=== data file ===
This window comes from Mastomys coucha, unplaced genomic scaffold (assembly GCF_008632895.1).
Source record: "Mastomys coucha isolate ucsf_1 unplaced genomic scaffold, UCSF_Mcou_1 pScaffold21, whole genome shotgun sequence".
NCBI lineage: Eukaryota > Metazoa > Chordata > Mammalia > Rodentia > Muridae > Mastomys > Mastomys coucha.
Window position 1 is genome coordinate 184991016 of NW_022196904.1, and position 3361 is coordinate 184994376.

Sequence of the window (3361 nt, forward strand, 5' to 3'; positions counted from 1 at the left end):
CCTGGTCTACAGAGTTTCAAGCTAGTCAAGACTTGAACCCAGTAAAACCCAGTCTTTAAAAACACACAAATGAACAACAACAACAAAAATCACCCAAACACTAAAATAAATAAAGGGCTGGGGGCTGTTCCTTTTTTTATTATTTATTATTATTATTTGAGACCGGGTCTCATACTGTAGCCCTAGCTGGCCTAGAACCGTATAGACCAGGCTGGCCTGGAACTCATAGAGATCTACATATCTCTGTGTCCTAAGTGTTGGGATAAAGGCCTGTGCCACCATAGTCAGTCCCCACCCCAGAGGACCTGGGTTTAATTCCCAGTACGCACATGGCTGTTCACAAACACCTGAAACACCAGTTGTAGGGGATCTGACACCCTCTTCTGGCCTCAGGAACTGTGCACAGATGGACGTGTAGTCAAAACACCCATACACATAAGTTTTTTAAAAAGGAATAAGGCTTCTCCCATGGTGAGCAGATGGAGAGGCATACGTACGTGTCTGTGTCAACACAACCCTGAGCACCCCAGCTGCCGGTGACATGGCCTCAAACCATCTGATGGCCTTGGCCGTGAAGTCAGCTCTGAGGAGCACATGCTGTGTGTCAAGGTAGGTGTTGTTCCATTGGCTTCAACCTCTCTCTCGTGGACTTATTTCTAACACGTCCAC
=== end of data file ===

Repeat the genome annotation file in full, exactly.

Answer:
This window comes from Mastomys coucha, unplaced genomic scaffold (assembly GCF_008632895.1).
Source record: "Mastomys coucha isolate ucsf_1 unplaced genomic scaffold, UCSF_Mcou_1 pScaffold21, whole genome shotgun sequence".
NCBI lineage: Eukaryota > Metazoa > Chordata > Mammalia > Rodentia > Muridae > Mastomys > Mastomys coucha.
Window position 1 is genome coordinate 184991016 of NW_022196904.1, and position 3361 is coordinate 184994376.

Sequence of the window (3361 nt, forward strand, 5' to 3'; positions counted from 1 at the left end):
CCTGGTCTACAGAGTTTCAAGCTAGTCAAGACTTGAACCCAGTAAAACCCAGTCTTTAAAAACACACAAATGAACAACAACAACAAAAATCACCCAAACACTAAAATAAATAAAGGGCTGGGGGCTGTTCCTTTTTTTATTATTTATTATTATTATTTGAGACCGGGTCTCATACTGTAGCCCTAGCTGGCCTAGAACCGTATAGACCAGGCTGGCCTGGAACTCATAGAGATCTACATATCTCTGTGTCCTAAGTGTTGGGATAAAGGCCTGTGCCACCATAGTCAGTCCCCACCCCAGAGGACCTGGGTTTAATTCCCAGTACGCACATGGCTGTTCACAAACACCTGAAACACCAGTTGTAGGGGATCTGACACCCTCTTCTGGCCTCAGGAACTGTGCACAGATGGACGTGTAGTCAAAACACCCATACACATAAGTTTTTTAAAAAGGAATAAGGCTTCTCCCATGGTGAGCAGATGGAGAGGCATACGTACGTGTCTGTGTCAACACAACCCTGAGCACCCCAGCTGCCGGTGACATGGCCTCAAACCATCTGATGGCCTTGGCCGTGAAGTCAGCTCTGAGGAGCACATGCTGTGTGTCAAGGTAGGTGTTGTTCCATTGGCTTCAACCTCTCTCTCGTGGACTTATTTCTAACACGTCCAC